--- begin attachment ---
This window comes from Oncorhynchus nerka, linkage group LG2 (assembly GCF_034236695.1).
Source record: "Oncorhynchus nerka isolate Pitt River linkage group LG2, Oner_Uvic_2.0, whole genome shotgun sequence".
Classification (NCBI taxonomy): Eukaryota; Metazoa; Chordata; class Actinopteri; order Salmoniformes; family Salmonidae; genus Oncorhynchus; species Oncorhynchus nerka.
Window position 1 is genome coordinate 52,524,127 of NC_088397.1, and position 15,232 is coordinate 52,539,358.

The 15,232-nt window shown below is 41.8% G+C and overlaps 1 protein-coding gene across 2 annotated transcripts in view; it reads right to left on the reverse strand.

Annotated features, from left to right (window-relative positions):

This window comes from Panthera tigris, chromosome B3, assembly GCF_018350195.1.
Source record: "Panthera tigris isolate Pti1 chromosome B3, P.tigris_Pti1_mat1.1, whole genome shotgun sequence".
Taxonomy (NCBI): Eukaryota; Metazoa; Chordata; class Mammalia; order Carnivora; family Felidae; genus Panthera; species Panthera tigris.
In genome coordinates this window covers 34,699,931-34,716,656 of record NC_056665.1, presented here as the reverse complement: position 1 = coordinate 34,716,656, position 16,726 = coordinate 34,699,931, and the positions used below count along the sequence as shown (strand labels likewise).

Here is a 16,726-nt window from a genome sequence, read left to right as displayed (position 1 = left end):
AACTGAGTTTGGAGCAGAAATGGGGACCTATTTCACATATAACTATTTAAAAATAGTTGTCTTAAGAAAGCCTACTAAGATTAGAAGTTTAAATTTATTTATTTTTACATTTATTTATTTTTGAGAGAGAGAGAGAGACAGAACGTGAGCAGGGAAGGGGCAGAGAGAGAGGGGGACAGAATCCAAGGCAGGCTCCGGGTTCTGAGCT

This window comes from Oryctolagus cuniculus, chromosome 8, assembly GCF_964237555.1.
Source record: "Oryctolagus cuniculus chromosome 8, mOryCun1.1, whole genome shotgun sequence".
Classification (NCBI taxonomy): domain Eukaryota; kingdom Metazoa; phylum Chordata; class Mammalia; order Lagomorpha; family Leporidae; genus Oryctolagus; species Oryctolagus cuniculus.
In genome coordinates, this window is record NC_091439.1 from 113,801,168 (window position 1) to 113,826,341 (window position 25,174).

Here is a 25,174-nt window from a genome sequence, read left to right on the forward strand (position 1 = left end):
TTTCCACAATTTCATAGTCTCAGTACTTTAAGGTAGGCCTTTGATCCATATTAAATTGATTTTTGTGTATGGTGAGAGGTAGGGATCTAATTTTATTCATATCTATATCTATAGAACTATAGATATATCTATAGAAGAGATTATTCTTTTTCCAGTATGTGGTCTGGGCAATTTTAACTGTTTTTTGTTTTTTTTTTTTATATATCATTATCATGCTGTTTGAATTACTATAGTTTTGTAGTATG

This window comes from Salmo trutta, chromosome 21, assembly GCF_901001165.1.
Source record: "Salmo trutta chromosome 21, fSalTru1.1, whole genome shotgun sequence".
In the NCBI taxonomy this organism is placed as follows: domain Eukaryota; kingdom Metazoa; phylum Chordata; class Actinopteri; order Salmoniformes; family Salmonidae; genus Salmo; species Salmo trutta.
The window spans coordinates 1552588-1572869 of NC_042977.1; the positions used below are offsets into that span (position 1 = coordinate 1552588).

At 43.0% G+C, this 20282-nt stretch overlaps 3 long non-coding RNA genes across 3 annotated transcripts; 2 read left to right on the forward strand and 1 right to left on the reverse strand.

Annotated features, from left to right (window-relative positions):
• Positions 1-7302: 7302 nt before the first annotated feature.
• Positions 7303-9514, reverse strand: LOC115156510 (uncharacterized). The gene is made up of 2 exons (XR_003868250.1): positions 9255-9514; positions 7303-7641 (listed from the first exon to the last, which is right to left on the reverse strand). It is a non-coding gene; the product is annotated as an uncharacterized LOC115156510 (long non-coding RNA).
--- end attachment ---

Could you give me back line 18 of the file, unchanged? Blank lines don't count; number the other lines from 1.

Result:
TTTCCACAATTTCATAGTCTCAGTACTTTAAGGTAGGCCTTTGATCCATATTAAATTGATTTTTGTGTATGGTGAGAGGTAGGGATCTAATTTTATTCATATCTATATCTATAGAACTATAGATATATCTATAGAAGAGATTATTCTTTTTCCAGTATGTGGTCTGGGCAATTTTAACTGTTTTTTGTTTTTTTTTTTTATATATCATTATCATGCTGTTTGAATTACTATAGTTTTGTAGTATG